Personnel Analysis: The Childress Era, Part I

The much-talked-about "triangle of authority" makes the key personnel decisions for the Vikings, but head coach Brad Childress initiates the process by identifying what he wants. Here's a closer look at Year One (2006):

One do-over please?

A move the Vikings did NOT make in his first year at the helm continues to haunt the team to this day, that being the decision NOT to pursue Drew Brees, an unrestricted free agent from the San Diego Chargers at the time.

True, he was somewhat damaged goods at the time coming off shoulder surgery, but not even pursuing Brees, who ended up choosing New Orleans over Miami, was clearly the quarterback who got away.

Brees has started all 16 games in each of the three seasons he’s been with the Saints and compiled a passer rating of 96.2 (in 2006), 89.4 (in 2007) and 96.2 this past season as he completed 65.0 percent of his passes for 5,069 yards with 34 touchdowns and 17 interceptions.

One can only imagine the difference he might have made in the team’s loss to Philadelphia in their first-round playoff loss, when the play of Donovan McNabb vs. that of Tarvaris Jackson was so clearly the major difference in the two teams.

In fairness to Childress, he fully expected Daunte Culpepper to at least be a willing pupil in the equation when he inherited his initial Vikings roster.  But once forced to unload the self-represented PR whiz, Childress perhaps overestimated his ability to coach up marginal talent at the quarterback position.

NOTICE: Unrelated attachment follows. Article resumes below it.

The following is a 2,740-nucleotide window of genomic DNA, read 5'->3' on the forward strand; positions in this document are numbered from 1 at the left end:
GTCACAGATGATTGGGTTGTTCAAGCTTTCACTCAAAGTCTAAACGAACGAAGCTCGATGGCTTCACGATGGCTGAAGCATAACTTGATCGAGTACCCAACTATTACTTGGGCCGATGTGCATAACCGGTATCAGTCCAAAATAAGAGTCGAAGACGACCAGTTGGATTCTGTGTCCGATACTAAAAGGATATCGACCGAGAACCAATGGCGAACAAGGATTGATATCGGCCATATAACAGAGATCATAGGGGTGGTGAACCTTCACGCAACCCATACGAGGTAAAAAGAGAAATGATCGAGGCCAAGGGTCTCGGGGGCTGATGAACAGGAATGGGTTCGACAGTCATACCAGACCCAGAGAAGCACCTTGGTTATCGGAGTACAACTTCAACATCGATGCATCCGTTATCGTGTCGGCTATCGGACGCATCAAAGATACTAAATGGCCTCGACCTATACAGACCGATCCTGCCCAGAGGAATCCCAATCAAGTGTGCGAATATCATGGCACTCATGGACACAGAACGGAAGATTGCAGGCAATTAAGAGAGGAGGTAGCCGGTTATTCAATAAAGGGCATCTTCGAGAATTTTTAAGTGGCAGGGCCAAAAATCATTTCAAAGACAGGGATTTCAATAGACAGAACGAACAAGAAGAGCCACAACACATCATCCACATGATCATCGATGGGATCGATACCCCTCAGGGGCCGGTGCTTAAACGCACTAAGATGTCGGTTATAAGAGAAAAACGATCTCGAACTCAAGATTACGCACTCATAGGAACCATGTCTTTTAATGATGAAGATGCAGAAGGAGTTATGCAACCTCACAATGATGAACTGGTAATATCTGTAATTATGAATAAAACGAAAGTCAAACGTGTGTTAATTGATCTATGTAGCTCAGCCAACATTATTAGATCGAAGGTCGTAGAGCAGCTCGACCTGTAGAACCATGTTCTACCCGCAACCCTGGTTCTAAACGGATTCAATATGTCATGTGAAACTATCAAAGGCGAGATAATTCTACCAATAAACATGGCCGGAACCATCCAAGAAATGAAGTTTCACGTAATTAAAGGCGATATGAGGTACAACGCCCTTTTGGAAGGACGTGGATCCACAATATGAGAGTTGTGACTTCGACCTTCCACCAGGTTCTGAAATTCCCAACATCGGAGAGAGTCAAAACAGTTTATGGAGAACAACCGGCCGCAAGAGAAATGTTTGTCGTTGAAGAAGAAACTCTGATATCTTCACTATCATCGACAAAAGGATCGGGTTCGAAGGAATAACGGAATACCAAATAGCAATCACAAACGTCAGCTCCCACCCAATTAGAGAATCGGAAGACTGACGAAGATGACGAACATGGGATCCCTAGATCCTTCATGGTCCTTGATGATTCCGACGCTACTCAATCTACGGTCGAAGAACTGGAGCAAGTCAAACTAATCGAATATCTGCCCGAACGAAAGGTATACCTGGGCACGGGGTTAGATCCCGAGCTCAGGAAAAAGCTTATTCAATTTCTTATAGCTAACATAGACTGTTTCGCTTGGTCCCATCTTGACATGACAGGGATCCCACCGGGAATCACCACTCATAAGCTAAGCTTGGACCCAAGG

Given the circumstances at the time, there was little choice but to get what they could for Culpepper, a second-round pick from Miami.  But pinning their hopes on Brad Johnson, who could not make enough plays with his limited arm to make the team’s offense anything but painful to watch that first season, was inadequate.  Trading for Brooks Bollinger was a stopgap move at best, and the team gave up at least a serviceable backup in defensive tackle C.J. Mosley, who has had three relatively productive seasons providing depth for the New York Jets.

Bumper free agent crop

The Vikings scored a major coup in prying All-Pro guard Steve Hutchinson from the Seattle Seahawks.  They bent the rules to do it, but Hutch has been a stalwart on the offensive line and has gone to three straight Pro Bowls since joining the Vikings.

The addition of linebacker Ben Leber, placekicker Ryan Longwell and running back Chester Taylor in that first year of free agency have also been absolutely golden.

Leber has been a solid, steady, consistent, underrated performer at strongside linebacker.  Longwell has been clutch and dependable.  Taylor carried the team his first year in Minnesota and has been an outstanding change-of-pace, all-purpose back since being relegated to second fiddle.

Fullback Tony Richardson was also a solid addition in his two seasons with the Vikings and probably should have been re-signed prior to last season instead of the direction Childress went.

One-for-three on trades

Picking up Artis Hicks from the Eagles was a solid move, given that he’s provided depth and been able to start at both guard and tackle, and the price was modest.